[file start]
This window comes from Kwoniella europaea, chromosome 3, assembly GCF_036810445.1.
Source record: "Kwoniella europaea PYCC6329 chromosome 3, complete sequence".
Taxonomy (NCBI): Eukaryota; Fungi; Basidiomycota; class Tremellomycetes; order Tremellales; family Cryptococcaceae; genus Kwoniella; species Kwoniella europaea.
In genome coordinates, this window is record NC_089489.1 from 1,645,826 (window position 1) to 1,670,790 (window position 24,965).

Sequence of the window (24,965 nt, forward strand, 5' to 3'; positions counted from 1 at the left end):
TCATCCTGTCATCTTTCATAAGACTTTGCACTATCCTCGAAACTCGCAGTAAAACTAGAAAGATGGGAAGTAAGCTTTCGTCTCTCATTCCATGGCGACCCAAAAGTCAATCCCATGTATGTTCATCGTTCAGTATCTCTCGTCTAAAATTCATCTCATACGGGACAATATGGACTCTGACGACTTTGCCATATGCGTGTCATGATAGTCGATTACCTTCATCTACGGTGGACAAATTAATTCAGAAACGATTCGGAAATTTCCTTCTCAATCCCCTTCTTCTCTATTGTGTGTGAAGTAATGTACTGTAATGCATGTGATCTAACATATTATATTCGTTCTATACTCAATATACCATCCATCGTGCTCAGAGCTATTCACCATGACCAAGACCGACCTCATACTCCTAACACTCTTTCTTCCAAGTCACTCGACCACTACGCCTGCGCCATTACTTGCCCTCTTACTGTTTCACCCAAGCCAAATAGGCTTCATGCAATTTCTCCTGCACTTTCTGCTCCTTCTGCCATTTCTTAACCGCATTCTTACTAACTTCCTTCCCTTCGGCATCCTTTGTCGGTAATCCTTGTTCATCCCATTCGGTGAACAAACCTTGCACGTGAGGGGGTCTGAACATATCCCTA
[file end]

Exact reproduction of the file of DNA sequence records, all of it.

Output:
This window comes from Kwoniella europaea, chromosome 3, assembly GCF_036810445.1.
Source record: "Kwoniella europaea PYCC6329 chromosome 3, complete sequence".
Taxonomy (NCBI): Eukaryota; Fungi; Basidiomycota; class Tremellomycetes; order Tremellales; family Cryptococcaceae; genus Kwoniella; species Kwoniella europaea.
In genome coordinates, this window is record NC_089489.1 from 1,645,826 (window position 1) to 1,670,790 (window position 24,965).

Sequence of the window (24,965 nt, forward strand, 5' to 3'; positions counted from 1 at the left end):
TCATCCTGTCATCTTTCATAAGACTTTGCACTATCCTCGAAACTCGCAGTAAAACTAGAAAGATGGGAAGTAAGCTTTCGTCTCTCATTCCATGGCGACCCAAAAGTCAATCCCATGTATGTTCATCGTTCAGTATCTCTCGTCTAAAATTCATCTCATACGGGACAATATGGACTCTGACGACTTTGCCATATGCGTGTCATGATAGTCGATTACCTTCATCTACGGTGGACAAATTAATTCAGAAACGATTCGGAAATTTCCTTCTCAATCCCCTTCTTCTCTATTGTGTGTGAAGTAATGTACTGTAATGCATGTGATCTAACATATTATATTCGTTCTATACTCAATATACCATCCATCGTGCTCAGAGCTATTCACCATGACCAAGACCGACCTCATACTCCTAACACTCTTTCTTCCAAGTCACTCGACCACTACGCCTGCGCCATTACTTGCCCTCTTACTGTTTCACCCAAGCCAAATAGGCTTCATGCAATTTCTCCTGCACTTTCTGCTCCTTCTGCCATTTCTTAACCGCATTCTTACTAACTTCCTTCCCTTCGGCATCCTTTGTCGGTAATCCTTGTTCATCCCATTCGGTGAACAAACCTTGCACGTGAGGGGGTCTGAACATATCCCTA